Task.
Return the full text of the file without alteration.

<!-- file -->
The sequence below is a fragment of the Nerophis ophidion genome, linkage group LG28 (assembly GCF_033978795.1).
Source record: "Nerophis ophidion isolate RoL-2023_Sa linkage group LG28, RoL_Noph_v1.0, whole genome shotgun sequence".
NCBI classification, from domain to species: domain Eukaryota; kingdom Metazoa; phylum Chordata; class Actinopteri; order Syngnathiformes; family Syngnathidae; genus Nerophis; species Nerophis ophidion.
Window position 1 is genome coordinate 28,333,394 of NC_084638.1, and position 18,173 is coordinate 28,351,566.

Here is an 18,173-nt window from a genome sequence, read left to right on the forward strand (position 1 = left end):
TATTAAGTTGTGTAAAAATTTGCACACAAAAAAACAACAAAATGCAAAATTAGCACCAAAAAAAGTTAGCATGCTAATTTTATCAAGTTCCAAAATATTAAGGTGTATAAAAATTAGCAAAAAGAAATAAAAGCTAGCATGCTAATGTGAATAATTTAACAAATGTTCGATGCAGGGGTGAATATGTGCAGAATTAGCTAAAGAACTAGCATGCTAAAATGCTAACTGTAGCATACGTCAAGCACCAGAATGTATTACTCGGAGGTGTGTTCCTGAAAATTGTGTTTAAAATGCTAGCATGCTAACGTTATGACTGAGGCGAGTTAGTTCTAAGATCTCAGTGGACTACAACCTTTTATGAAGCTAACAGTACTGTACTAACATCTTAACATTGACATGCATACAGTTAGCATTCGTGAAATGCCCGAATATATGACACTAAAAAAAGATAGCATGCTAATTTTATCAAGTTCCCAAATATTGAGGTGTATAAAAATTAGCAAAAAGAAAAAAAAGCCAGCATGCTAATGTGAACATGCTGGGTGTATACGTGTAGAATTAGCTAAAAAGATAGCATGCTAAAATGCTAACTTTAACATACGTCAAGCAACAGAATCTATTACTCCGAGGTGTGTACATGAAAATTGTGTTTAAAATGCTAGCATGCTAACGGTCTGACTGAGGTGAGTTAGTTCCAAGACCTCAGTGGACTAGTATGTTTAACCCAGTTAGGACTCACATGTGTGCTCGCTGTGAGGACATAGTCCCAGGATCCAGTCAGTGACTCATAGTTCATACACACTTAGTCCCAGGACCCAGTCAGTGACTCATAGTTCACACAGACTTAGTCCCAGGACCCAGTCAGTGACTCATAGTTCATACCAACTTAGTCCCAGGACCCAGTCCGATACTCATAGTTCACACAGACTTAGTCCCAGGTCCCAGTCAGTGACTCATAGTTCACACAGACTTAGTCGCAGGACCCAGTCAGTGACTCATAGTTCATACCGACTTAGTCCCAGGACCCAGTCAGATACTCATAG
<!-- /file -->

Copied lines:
The sequence below is a fragment of the Nerophis ophidion genome, linkage group LG28 (assembly GCF_033978795.1).
Source record: "Nerophis ophidion isolate RoL-2023_Sa linkage group LG28, RoL_Noph_v1.0, whole genome shotgun sequence".
NCBI classification, from domain to species: domain Eukaryota; kingdom Metazoa; phylum Chordata; class Actinopteri; order Syngnathiformes; family Syngnathidae; genus Nerophis; species Nerophis ophidion.
Window position 1 is genome coordinate 28,333,394 of NC_084638.1, and position 18,173 is coordinate 28,351,566.

Here is an 18,173-nt window from a genome sequence, read left to right on the forward strand (position 1 = left end):
TATTAAGTTGTGTAAAAATTTGCACACAAAAAAACAACAAAATGCAAAATTAGCACCAAAAAAAGTTAGCATGCTAATTTTATCAAGTTCCAAAATATTAAGGTGTATAAAAATTAGCAAAAAGAAATAAAAGCTAGCATGCTAATGTGAATAATTTAACAAATGTTCGATGCAGGGGTGAATATGTGCAGAATTAGCTAAAGAACTAGCATGCTAAAATGCTAACTGTAGCATACGTCAAGCACCAGAATGTATTACTCGGAGGTGTGTTCCTGAAAATTGTGTTTAAAATGCTAGCATGCTAACGTTATGACTGAGGCGAGTTAGTTCTAAGATCTCAGTGGACTACAACCTTTTATGAAGCTAACAGTACTGTACTAACATCTTAACATTGACATGCATACAGTTAGCATTCGTGAAATGCCCGAATATATGACACTAAAAAAAGATAGCATGCTAATTTTATCAAGTTCCCAAATATTGAGGTGTATAAAAATTAGCAAAAAGAAAAAAAAGCCAGCATGCTAATGTGAACATGCTGGGTGTATACGTGTAGAATTAGCTAAAAAGATAGCATGCTAAAATGCTAACTTTAACATACGTCAAGCAACAGAATCTATTACTCCGAGGTGTGTACATGAAAATTGTGTTTAAAATGCTAGCATGCTAACGGTCTGACTGAGGTGAGTTAGTTCCAAGACCTCAGTGGACTAGTATGTTTAACCCAGTTAGGACTCACATGTGTGCTCGCTGTGAGGACATAGTCCCAGGATCCAGTCAGTGACTCATAGTTCATACACACTTAGTCCCAGGACCCAGTCAGTGACTCATAGTTCACACAGACTTAGTCCCAGGACCCAGTCAGTGACTCATAGTTCATACCAACTTAGTCCCAGGACCCAGTCCGATACTCATAGTTCACACAGACTTAGTCCCAGGTCCCAGTCAGTGACTCATAGTTCACACAGACTTAGTCGCAGGACCCAGTCAGTGACTCATAGTTCATACCGACTTAGTCCCAGGACCCAGTCAGATACTCATAG